From Simple English Wikipedia, the free encyclopedia
The off-white concrete abutment gives vertical support to the small red bridge
Kurobe Dam rests on artificial concrete abutments

In engineering, abutment refers to the substructure at the ends of a bridge span or dam.[1] This is where the structure's superstructure rests or contacts.[1] Single-span bridges have abutments at each end. These provide vertical and lateral (side to side) support for the bridge. They also act as retaining walls to resist lateral movement of the earthen fill of the bridge approach. Multi-span bridges require piers to support ends of spans that are not supported by abutments.[2] Dam abutments are generally the natural valley walls. They may also be artificial in order to support arch dams such as Kurobe Dam in Japan.[1][3]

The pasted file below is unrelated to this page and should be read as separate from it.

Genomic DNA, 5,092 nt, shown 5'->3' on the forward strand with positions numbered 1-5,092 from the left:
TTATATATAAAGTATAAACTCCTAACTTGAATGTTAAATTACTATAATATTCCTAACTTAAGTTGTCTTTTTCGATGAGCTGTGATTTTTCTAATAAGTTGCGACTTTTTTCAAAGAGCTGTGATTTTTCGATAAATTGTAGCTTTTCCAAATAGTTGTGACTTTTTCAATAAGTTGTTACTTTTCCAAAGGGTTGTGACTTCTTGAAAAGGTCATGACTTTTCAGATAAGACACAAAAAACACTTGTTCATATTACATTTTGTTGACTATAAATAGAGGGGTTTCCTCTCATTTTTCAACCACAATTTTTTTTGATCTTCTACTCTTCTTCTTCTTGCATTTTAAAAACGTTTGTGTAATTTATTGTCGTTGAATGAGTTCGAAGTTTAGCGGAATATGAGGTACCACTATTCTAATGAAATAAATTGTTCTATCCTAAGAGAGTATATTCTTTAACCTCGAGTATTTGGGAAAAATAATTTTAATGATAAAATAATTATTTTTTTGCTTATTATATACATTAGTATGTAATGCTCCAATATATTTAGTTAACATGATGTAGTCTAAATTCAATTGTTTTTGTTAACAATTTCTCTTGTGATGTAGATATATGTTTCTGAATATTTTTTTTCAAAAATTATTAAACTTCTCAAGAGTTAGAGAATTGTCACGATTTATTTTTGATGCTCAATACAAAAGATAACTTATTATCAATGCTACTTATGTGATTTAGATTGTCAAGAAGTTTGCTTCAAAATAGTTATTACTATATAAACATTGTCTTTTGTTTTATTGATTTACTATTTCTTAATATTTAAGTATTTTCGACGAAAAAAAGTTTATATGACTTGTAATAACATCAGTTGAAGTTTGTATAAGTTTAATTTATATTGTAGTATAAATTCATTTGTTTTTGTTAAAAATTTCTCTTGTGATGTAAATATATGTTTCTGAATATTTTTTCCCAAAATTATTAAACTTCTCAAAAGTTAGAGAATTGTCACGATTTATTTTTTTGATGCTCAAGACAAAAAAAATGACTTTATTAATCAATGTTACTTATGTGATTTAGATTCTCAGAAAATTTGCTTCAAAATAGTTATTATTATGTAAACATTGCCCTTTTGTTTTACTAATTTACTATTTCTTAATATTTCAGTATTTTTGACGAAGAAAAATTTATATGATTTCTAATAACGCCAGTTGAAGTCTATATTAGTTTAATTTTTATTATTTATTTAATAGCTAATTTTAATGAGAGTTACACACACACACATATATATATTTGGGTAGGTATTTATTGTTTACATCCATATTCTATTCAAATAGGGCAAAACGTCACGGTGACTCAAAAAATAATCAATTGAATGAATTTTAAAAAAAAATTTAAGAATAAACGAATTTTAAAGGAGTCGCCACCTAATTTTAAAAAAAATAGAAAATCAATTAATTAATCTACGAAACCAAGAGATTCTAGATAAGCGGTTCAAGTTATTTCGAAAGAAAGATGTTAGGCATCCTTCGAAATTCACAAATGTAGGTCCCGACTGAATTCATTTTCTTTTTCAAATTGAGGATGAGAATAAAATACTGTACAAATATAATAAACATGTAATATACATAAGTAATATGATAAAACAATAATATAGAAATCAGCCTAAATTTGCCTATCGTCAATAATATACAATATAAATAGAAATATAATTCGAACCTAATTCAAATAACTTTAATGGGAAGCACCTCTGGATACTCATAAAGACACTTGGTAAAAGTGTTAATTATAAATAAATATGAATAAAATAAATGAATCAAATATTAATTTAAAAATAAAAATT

The term may also refer to the structure supporting one side of an arch,[4] or masonry used to resist the lateral forces of a vault.[5] The word derives from the verb "abut", meaning to "touch by means of a mutual border".

References[change | change source]

  1. 1.0 1.1 1.2 "Glossary - "Abutment"". U.S. Bureu of Reclamation. Archived from the original on 25 December 2007. Retrieved 24 January 2015.
  2. Abbett, Robert W. (1957). American Civil Engineering Practice. Vol. III. New York: John Wiley & Sons. pp. 26-22&26-32.
  3. "関西電力 黒部川第四発電所 (Kurobe Kansaidenryoku Fourth plant)" (in Japanese). Suiryoku.com. Retrieved 24 January 2015.
  4. Beall, Christine (1987). Masonry Design and Detailing for Architects, Engineers and Builders. McGraw-Hill. p. 449. ISBN 0-07-004223-3.
  5. Pevsner, N. (1970) Cornwall; 2nd ed. Harmondsworth: Penguin; p. 245